“Absolutely.” Roger fingered his collar. “I’m gasping for one.”
The night porter nodded. “Let me know what you require, gentlemen.”
Johnny couldn’t dare say what he required at the moment, the thrill of a successful chase still coursing through him and loosening his defences.
“A couple of brandies, please,” Roger answered. “And quick as you like. I’m dead on my feet.”
Alone at last, having taken their nightcaps to Roger’s room, Johnny tried to summon up the courage to refer to what had happened earlier, but he was beaten to it.
“Why did you kiss me, back at that club?”
“Ah, sorry about that.” Johnny studied his shoes.
“Oh, don’t apologise. Just answer the question.”
Johnny looked up; there was no point in pretending any more. Anyway, the small, secretive smile which had appeared on Roger’s face was encouragement enough. “Because I fancy you, you clot. Always have done.”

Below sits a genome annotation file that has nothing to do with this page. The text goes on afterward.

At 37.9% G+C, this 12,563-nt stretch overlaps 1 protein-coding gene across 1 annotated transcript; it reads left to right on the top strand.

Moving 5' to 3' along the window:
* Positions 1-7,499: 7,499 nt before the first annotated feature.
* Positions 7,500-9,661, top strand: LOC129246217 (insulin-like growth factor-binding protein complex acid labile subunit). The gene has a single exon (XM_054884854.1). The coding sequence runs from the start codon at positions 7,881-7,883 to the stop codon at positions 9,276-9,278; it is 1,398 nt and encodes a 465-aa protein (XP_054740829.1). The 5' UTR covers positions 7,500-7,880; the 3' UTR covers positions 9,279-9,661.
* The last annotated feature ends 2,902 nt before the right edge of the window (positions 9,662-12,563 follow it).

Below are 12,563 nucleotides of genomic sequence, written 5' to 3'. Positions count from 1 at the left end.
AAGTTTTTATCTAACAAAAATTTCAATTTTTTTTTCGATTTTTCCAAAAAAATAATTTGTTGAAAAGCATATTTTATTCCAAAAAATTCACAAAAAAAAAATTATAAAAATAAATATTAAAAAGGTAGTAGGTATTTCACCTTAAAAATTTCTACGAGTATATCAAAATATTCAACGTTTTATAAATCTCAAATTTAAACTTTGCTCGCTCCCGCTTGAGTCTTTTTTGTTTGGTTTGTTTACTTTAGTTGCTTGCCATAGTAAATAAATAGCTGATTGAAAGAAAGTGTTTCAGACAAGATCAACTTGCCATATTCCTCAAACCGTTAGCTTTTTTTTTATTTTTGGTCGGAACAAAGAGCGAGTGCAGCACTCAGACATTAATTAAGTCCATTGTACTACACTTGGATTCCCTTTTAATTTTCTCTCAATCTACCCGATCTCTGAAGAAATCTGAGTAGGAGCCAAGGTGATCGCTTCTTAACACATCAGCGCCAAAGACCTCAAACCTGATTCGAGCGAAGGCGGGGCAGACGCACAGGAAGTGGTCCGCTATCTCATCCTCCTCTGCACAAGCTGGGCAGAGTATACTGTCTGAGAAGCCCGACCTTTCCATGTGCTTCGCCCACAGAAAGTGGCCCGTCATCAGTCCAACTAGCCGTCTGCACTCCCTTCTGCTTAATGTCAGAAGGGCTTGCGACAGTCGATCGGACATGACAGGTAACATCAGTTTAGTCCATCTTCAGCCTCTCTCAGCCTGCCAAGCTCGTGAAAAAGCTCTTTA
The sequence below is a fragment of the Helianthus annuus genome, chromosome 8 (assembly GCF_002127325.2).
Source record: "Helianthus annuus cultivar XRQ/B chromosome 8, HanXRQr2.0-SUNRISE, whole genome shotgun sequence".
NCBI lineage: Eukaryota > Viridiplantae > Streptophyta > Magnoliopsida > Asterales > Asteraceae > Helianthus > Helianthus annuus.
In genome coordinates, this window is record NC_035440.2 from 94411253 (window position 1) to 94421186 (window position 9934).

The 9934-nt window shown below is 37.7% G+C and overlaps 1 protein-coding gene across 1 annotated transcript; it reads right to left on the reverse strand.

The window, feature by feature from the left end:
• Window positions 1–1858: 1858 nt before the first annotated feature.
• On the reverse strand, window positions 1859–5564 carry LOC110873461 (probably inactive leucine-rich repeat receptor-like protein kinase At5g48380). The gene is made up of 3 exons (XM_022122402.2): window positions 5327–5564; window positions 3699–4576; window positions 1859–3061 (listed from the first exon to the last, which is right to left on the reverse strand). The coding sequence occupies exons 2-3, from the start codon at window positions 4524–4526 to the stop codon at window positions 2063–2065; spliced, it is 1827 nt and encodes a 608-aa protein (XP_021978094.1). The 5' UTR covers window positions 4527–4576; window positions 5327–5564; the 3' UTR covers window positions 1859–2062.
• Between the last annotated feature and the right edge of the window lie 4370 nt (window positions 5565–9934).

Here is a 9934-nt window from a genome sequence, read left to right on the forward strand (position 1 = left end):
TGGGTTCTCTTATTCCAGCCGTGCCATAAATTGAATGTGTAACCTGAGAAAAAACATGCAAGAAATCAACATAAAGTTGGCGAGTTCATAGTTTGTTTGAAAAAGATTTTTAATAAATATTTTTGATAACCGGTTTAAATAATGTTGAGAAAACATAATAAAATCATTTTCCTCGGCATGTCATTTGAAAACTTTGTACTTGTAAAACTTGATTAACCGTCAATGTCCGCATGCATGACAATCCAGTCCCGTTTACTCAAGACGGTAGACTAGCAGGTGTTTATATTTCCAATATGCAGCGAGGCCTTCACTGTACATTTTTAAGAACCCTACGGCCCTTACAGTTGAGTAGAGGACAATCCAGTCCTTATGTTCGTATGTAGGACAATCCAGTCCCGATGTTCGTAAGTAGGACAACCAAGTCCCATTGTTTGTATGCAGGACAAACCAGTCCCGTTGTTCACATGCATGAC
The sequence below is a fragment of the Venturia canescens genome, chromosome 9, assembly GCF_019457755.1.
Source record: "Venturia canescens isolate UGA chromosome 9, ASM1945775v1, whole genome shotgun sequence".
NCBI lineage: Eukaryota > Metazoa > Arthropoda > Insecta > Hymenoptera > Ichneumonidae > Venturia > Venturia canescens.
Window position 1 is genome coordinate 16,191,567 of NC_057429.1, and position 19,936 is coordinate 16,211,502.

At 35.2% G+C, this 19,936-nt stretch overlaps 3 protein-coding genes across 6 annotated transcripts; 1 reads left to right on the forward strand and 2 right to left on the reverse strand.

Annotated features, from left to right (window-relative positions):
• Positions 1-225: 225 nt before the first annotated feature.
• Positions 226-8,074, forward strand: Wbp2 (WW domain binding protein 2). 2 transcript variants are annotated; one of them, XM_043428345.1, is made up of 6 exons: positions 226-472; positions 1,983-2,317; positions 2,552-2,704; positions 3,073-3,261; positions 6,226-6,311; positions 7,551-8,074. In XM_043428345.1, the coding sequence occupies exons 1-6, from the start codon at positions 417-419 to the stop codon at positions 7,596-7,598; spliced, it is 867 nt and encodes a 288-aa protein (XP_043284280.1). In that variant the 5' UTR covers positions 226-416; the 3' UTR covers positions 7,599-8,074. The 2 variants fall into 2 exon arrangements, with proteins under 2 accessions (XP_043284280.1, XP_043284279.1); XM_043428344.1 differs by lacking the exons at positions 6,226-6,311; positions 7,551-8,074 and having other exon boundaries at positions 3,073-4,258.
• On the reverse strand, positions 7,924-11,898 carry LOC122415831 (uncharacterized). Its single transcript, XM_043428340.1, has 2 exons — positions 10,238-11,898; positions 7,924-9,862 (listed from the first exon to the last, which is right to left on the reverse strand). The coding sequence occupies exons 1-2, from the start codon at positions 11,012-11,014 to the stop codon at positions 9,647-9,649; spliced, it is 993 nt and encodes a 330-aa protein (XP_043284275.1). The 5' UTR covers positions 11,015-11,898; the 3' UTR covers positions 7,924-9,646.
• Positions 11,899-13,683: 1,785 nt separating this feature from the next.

“Aha. I see.” Roger drew him closer, for a more tender, more extended—and totally unexpected—version of what had happened at the club, before asking, “But why then, in that club, after all the years of being such a stand-offish bastard?”
“It was Great-uncle Jonty’s advice. Carpe diem. Might as well be hung for a horse as for a sheep and all that.”
“What?” Roger stepped back. “How the hell did he know anything about this? Did you tell him?”
“Of course not. But he must have guessed, from when I’ve spoken about you or something.” Johnny grinned, sheepishly. “As a matter of fact, I once asked his advice. Said it was about something really important but I made such a hash of trying to explain what I meant that the whole thing ground to a halt. Then the arrival of Great Aunt Lavinia and her boisterous grandchildren put a stop to any conversation.”
“So he worked it all out from nothing?”
“Not from nothing. Don’t forget that he and Professor Coppersmith have always managed to solve mysteries from three half clues and a bit of intuition. Too astute by half.” Johnny shrugged. “He must have seen right through me.”